Spotlight: Ellen Meeropol


Hobart Festival of Women Writers welcomes

Ellen Meeropol as a Participating Writers for Festival 2019

Ellen Meeropol

Ellen Meeropol has worked as a daycare teacher and women’s reproductive health counselor before becoming a nurse practitioner. It was in her twenty-four years working at a children’s hospital that she began authoring and co-authoring articles and book chapters focused on pediatric issues and latex allergy. The nursing honor society Sigma Theta Tau honored her for excellence in nursing journalism, and she received the Ruth A. Smith Writing Award for excellence in writing in the profession of nursing. She went on to receive the Chair’s Excellence Award from the Spina Bifida Association of America for her advocacy around latex allergy and spina bifida. In 2000, Meeropol decided to pursue a life of letters in earnest and earned her MFA from the Stonecoast Program at the University of Southern Maine. She didn’t leave behind her advocacy though: her novel Kinship of Clover involves a character who has spina bifida.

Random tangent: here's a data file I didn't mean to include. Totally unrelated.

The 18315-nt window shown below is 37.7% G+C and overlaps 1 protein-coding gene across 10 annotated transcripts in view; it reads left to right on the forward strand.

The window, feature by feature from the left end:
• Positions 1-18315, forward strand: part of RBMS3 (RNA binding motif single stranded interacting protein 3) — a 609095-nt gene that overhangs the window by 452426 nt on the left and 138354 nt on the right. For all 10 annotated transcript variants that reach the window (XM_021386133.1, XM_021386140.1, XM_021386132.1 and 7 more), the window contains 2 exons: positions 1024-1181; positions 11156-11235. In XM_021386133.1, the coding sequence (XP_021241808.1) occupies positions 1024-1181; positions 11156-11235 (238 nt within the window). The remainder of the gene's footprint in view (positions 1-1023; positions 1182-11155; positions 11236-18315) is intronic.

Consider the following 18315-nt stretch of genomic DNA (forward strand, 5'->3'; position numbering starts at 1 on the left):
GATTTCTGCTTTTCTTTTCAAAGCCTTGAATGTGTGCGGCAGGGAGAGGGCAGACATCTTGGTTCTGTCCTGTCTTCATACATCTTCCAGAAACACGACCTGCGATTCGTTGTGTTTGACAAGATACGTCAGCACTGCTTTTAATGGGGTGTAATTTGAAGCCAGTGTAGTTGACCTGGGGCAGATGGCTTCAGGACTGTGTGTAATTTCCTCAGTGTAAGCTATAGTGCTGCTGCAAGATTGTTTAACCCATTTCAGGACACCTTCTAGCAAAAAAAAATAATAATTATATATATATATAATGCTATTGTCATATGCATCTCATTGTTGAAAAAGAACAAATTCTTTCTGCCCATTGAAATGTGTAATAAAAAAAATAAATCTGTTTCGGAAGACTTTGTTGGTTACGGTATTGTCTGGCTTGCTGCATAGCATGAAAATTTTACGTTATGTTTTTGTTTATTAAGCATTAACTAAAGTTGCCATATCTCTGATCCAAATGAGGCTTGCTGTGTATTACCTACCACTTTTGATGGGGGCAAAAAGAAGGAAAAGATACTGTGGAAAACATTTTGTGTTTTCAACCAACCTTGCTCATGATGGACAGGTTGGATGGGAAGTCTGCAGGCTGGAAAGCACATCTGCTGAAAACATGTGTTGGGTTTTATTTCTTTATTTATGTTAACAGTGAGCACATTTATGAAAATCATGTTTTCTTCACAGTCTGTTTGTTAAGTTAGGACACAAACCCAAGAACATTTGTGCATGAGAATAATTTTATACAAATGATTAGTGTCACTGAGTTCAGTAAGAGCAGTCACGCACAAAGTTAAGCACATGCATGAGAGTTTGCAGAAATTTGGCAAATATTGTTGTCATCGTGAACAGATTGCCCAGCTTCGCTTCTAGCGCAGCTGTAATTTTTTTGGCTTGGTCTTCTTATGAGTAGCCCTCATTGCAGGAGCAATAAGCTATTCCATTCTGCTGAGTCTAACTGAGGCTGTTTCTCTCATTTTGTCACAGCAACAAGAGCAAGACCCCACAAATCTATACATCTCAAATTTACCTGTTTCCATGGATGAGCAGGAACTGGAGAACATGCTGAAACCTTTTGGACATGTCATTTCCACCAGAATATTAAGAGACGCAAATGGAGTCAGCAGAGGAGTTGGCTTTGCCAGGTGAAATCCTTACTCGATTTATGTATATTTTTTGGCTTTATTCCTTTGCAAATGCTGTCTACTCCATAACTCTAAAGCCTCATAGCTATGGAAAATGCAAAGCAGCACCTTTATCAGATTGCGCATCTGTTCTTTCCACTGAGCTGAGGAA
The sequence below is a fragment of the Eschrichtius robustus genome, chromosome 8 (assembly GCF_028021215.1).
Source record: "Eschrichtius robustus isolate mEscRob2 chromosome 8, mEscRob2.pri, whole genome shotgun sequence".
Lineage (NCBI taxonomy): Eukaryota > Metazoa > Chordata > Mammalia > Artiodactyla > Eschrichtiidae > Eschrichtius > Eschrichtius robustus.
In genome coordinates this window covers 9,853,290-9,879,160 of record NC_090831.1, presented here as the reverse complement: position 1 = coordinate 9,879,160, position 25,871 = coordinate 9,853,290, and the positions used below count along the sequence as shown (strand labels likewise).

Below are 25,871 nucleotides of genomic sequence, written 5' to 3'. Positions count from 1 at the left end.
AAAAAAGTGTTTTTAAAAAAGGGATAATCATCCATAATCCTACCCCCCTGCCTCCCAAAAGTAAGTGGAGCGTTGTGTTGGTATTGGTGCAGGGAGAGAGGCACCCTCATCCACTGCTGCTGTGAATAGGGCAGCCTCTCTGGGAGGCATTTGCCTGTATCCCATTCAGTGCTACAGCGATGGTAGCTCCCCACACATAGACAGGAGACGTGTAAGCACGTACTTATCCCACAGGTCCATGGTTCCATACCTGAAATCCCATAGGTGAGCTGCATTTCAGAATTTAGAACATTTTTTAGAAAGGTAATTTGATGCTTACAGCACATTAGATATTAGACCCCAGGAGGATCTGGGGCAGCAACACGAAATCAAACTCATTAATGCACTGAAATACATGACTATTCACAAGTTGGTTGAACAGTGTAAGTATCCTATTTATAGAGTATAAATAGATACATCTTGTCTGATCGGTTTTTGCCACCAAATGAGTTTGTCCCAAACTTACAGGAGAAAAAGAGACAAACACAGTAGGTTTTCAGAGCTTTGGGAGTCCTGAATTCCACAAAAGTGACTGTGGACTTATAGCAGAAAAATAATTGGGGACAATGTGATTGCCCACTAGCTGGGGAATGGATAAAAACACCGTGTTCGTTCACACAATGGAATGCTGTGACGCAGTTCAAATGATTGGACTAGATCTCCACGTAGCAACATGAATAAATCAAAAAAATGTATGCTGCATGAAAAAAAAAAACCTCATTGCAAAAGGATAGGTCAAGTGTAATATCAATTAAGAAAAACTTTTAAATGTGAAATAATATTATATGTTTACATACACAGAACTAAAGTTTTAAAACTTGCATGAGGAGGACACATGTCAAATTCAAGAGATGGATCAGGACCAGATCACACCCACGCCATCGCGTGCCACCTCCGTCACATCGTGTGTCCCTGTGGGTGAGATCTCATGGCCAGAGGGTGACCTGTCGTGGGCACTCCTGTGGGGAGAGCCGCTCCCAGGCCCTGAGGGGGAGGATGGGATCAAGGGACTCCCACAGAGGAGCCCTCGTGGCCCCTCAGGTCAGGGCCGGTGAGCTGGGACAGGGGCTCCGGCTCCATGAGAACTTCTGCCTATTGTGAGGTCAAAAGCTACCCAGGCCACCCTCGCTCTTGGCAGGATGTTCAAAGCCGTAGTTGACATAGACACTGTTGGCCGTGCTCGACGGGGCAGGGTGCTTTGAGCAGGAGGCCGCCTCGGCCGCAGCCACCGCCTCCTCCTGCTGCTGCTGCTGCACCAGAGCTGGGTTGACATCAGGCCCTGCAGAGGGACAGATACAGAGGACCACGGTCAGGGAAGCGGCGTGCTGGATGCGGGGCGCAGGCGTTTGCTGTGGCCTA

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Ellen Meeropol is the author of House Arrest, On Hurricane Island, and her most recent novel, Kinship of Clover. Her short stories, essays, and poetry have also been published in journals, magazines, and online. She is a founding member and currently coordinates the social justice writing project of the Straw Dog Writers Guild. She also gives back, volunteering at WriteAngles. Meeropol frequently presents at book festivals and literary conferences, such as: the AWP annual conference, The Muse and the Marketplace, Wordstock, Virginia, Salem, and Maine Festivals of the Book, and the San Miguel International Writing Conference. This will be her first year presenting a writing workshop at the Hobart Festival of Women Writers.

Ellen Meeropol

Ellen Meeropol recently spoke with Stephanie Nikolopoulos about her life and work


Stephanie Nikolopoulos
Stephanie Nikolopoulos

SN: Although you had published work nationally at twelve years old, you didn’t seriously pursue writing fiction until your fifties. In our youth-obsessed culture, even the publishing industry seems to reward youthfulness with its contests and lists like “30 authors under 30 years old.” What words of encouragement would you give to literary late-bloomers?